Tech Transfer eNews Blog

Rebranded Los Alamos Lab expands its vision of tech transfer, embraces economic development role

By David Schwartz
Published: November 6th, 2013

The Los Alamos National Laboratory (LANL) in New Mexico is revamping its tech transfer division in an effort to double its annual impact on the Northern New Mexico economy. In light of the recent cuts to federal funding for research, LANL officials are working to connect with other government agencies and become more visible through strategic partnerships with industry.

“We’re going to be rebranding, remaking and repositioning the division of technology transfer as a whole new topic,” says David Pesiri, leader of tech transfer at LANL. “We’re trying to carry a different message for the laboratory, about commercialization, jobs and the marketplace.”

For example, LANL recently partnered with Chevron to form the start-up Area 52, which develops prototype oilfield technologies. More broadly, the lab’s corporate managers have invested about $2.4 million in the past several years in local companies and start-ups, and Pesiri cites a $48 million return reported on that investment. The lab also spends about $500 million annually in procurements and services in the region. The 10-year time-frame for doubling its $2 billion impact is a “stretch goal,” meaning it won’t be easy.

“We’re going to have new construction and new jobs that give the labs competitiveness,” says Pesiri. The lab has also changed the name of its tech transfer division after one of its first patent holders, the remarkably multifaceted physicist and 1965 Nobel winner Richard Feynman. The reimagined tech transfer division, now called the Richard Feynman Center for Innovation, “is inspired by [his] legacy… creativity, unconstrained thinking about big problems, keen insight into solutions and a flair for communications,” says Duncan McBranch, LANL’s Chief Technology Officer.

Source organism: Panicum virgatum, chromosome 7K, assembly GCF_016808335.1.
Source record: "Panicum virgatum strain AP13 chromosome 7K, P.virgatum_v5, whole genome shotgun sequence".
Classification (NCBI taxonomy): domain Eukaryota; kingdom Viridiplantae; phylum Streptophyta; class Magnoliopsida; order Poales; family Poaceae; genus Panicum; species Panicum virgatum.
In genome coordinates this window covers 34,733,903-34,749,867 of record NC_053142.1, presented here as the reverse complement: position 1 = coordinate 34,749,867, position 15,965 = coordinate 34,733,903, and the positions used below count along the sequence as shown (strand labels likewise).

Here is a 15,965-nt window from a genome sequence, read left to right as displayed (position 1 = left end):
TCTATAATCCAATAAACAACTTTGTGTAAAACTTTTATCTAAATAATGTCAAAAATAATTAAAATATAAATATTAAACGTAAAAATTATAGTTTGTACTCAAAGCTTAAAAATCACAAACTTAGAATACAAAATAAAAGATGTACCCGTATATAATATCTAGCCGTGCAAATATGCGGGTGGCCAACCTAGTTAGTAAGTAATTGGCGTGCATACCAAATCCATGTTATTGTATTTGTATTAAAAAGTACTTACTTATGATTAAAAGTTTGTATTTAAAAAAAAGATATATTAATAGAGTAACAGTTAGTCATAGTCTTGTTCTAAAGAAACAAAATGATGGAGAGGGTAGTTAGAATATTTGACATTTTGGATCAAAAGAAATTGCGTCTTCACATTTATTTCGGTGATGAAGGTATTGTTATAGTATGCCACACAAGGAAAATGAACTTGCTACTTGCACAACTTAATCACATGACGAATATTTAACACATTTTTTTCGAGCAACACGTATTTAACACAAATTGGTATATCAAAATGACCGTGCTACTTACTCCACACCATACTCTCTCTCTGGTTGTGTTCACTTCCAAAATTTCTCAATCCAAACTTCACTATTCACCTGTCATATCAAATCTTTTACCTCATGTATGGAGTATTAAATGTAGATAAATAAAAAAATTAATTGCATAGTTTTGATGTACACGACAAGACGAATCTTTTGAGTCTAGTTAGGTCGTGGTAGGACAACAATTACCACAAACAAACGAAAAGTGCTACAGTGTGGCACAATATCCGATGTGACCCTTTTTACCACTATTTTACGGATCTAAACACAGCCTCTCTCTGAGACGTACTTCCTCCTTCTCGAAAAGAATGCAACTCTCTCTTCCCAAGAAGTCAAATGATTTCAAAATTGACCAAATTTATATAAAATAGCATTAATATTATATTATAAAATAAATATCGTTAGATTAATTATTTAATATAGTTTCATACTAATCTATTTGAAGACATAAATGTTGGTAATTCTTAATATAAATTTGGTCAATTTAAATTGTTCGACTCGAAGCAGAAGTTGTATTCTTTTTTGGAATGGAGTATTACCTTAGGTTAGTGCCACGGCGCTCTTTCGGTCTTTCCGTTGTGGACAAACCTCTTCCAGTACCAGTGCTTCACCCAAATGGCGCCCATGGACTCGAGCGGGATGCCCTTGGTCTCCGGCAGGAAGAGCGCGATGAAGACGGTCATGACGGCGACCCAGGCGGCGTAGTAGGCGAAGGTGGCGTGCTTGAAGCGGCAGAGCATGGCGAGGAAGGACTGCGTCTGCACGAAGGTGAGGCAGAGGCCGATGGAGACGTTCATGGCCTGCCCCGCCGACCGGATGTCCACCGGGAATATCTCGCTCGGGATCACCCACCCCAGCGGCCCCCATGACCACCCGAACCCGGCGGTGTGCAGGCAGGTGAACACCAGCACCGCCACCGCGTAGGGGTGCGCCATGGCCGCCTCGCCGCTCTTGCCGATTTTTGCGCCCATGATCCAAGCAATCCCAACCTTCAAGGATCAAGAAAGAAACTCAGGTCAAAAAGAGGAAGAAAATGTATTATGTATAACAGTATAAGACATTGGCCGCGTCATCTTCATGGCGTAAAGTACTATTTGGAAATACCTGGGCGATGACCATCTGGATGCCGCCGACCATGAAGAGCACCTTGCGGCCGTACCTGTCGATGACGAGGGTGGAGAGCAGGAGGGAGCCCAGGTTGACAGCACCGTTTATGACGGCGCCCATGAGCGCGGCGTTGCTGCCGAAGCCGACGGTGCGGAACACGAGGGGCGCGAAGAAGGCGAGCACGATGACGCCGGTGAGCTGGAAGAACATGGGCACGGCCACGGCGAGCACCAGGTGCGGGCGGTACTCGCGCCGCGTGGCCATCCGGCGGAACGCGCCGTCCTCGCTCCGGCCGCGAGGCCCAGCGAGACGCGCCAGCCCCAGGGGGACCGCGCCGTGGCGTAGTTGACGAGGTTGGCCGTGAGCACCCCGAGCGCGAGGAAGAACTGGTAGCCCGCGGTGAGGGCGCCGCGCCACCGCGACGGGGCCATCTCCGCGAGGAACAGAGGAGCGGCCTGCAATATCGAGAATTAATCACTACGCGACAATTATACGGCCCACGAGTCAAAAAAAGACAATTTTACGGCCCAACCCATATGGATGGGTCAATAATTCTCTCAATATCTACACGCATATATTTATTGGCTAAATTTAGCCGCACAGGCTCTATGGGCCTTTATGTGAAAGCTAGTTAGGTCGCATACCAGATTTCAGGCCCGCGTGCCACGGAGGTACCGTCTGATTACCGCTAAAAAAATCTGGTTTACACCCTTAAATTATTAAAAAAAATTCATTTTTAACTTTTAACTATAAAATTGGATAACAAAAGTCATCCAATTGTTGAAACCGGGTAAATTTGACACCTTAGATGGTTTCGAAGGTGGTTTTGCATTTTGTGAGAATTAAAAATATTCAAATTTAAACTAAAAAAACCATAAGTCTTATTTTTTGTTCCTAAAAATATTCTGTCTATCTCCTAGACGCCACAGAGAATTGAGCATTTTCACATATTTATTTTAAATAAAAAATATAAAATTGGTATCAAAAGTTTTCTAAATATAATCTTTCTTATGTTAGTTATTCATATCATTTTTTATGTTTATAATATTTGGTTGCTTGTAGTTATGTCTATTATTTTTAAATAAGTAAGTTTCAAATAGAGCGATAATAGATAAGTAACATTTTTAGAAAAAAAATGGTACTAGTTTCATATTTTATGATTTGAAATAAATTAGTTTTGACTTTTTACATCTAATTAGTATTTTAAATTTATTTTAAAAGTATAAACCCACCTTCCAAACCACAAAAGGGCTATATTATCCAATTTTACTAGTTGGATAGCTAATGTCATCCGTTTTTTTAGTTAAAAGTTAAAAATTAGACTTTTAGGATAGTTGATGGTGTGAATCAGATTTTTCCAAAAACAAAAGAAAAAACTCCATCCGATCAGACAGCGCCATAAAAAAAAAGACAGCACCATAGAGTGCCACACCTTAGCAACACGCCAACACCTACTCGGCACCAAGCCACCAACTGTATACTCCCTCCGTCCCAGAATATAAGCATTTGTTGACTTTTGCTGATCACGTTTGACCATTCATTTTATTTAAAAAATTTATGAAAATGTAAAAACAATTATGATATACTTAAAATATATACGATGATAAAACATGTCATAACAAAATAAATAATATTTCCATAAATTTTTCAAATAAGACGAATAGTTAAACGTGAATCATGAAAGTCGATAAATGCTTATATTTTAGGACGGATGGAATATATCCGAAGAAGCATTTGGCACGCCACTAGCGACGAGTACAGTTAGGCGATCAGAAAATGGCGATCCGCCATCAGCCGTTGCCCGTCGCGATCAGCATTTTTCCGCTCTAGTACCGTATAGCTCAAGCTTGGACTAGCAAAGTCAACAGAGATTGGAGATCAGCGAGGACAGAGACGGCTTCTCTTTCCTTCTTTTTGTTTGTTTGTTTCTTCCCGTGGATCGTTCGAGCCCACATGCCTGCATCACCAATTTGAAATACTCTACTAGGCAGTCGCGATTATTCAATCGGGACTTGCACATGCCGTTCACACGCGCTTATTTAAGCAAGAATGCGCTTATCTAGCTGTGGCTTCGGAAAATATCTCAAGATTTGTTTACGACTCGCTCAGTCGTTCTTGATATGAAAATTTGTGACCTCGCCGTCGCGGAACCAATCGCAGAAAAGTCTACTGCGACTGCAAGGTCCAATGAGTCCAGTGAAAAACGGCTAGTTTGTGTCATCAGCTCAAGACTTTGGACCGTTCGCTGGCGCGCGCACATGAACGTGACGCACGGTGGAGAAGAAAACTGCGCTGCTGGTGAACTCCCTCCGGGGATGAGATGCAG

The economic development plan is a complex, institution-wide set of changes, he comments. “We have a large patent portfolio that is underleveraged and sitting on the shelf and getting old, despite a lot of effort,” McBranch says. In addition, the lab has developed many new portfolios with high commercial potential, including IP in quantum cryptography, communication security systems, and medical isotope production.

“Technology transfer is not just about us trying to get things into the marketplace, but how do we think differently about the role of the lab,” McBranch observes. “Our ability to be a national resource as a national lab is tied to our ability to connect to the outside world in different ways.” While it will remain a critical resource for national security, the lab must also learn how to be more visible and relevant to the private sector through strategic partnerships with industry, he says.

LANL officials say the entire region needs to become more economically diverse to avoid getting hurt by the increasingly unpredictable federal budget. “Rather than grow another Los Alamos, the question is how we get the next $2 billion worth of capacity in Los Alamos County, in the Española Valley, Santa Fe and all of Northern New Mexico,” says Pesiri. “So that’s the goal.”

Source: The Santa Fe New Mexican

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